Oso Grande Elementary School PTA donated $22,000 for Meet the Masters and Discovery Science Lessons for Oso Grande Elementary School.
March 12, 2014 Agenda Item #13
Pacific Life Foundation donated $3,000 for Substitute Teachers Salaries and Technology to Aliso Viejo Middle School .
Las Flores Elementary School Booster Club donated $1,036.20 for outdoor Science School Teacher Stipends to Las Flores Elementary.
Assistance League of Capistrano Valley donated $7,000 for Accelerated Reader Program for Marco Forster
Moulton Elementary School PTA donated $7,169.02 for a Primary Music Program for Moulton Elementary School.
Forster Ranch Education Foundation donated $1,308 for Outdoor Science School Teacher Stipends to Truman Benedict Elementary School.
March 26, 2014 Agenda Item #17
Arroyo Vista Science Boosters donated $7,050 for Outdoor Science School Tuition, Transportation and Teacher Stipends for Arroyo Vista Elementary School
Bathgate Elementary School Foundation donated $39,800 for Outdoor Science School Tuition , Transportation and Teacher Stipends for Bathgate Elementary School
Capistrano Valley High School PTSA donated $10,000 for Teacher Grants for Capistrano Valley High School.
Concordia Elementary School donated $300 for substitute teachers for Concordia Elementary School.
OC Community Foundation donated $8,000 for Teacher release time for training for the CUSD District music program.
City of Aliso Viejo donated $2,500 for staffing of homework club at Don Juan Avila Middle School.
George White Elementary School PTA donated $25,000 for 5th grade Outside Science School at George White Elementary School
Ladera Ranch Foundation donated $4,300 to Save The Music at Ladera Ranch Elementary School.
Laguna Niguel Elementary School Foundation donated $25,000 for an I-Pad Cart for Laguna Niguel Elementary School.
San Clemente High School PTSA donated $3,770 for SchoolLoop 2013-14 for San Clemente High
Pacific Life donated $3,000 for Common Core Standards Professional Development for San Clemente High School.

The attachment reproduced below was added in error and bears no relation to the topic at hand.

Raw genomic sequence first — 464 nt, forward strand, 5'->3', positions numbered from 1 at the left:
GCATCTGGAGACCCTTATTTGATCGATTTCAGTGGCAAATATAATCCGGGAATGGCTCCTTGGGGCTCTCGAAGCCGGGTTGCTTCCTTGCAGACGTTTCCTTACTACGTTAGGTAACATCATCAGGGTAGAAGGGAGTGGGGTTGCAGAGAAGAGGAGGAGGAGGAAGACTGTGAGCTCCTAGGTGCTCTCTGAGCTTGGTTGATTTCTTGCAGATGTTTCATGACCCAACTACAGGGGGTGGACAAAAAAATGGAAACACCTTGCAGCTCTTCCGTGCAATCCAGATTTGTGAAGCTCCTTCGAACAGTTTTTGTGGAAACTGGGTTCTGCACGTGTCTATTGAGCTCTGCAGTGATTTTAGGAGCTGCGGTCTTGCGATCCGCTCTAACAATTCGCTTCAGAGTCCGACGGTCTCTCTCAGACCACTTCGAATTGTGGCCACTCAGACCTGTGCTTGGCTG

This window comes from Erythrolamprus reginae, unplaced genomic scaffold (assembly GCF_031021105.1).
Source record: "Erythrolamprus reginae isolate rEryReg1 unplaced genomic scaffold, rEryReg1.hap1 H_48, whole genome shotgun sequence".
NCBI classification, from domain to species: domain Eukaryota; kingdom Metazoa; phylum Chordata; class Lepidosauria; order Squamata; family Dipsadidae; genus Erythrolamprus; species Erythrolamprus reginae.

Tesoro High School PTSA donated $1,298.71 for Teacher Grants for Tesoro High School.
Forster Ranch Education Foundation donated $12,000 for SMART Boards for Kindergarten Class rooms at Truman Benedict.
3. Legal, Moral and Ethical Concerns
In addition to the question of the "legality" of these donations, there are social and moral issues associated with funding education through fundraising. Do we really want to fund core educational programs through donations? From the data, it is obvious that those schools who are better at fundraising get a better education than those schools which aren't able to raise as much money. From a moral perspective, do we really want to have so many organizations collecting money on behalf of a district which does not really have the ability to control the collection and dispersion of these funds?
How are fund-raising organizations able to hire teachers, pay aides and pay for teacher release times? Do they pay workers' comp, report wages and pay employment taxes? How is this pay reflected in the teachers' overall compensation? Is this pay included in the teachers' benefits and pensions?
Should these fund-raising organizations be allowed to pay salaries to foundation staff?
What is the real cost to educate a child when the school site budget is $450,000 and the school generates $350,000 in donations? Is it the ADA being reported by the district, or should it be the ADA reported by the district plus the total donations/number of students in ta particular school?
4. The Continued lack of funding has resulted in a great deal of illegal fundraising and questionable revenue sourcing.
Parents in the District are now fundraising to pay for Teachers Salaries, Class Size Reductions, Programs like Art and Music. PTA and Booster Clubs are paying for Science and Math curriculum. Fundraising now pays for librarians, nurses and instructional aids. A school district cannot function long term hoping that sufficient funds will be raised through donations to pay for basic student services. While wealthy schools have the ability to fundraise for student services, poor schools in the District do not. The result has been a great inequity in the quality of education that poor students and English Language Learners receive within the Capistrano Unified School District itself.
The following is just a sample of donations- full list can be found at the links provided- donations for instructional materials are to numerous to list. CUSD is relying on fundraising to pay for basic student services for which the State of California is constitutionally obligated to pay- this is illegal under California Law AB 1575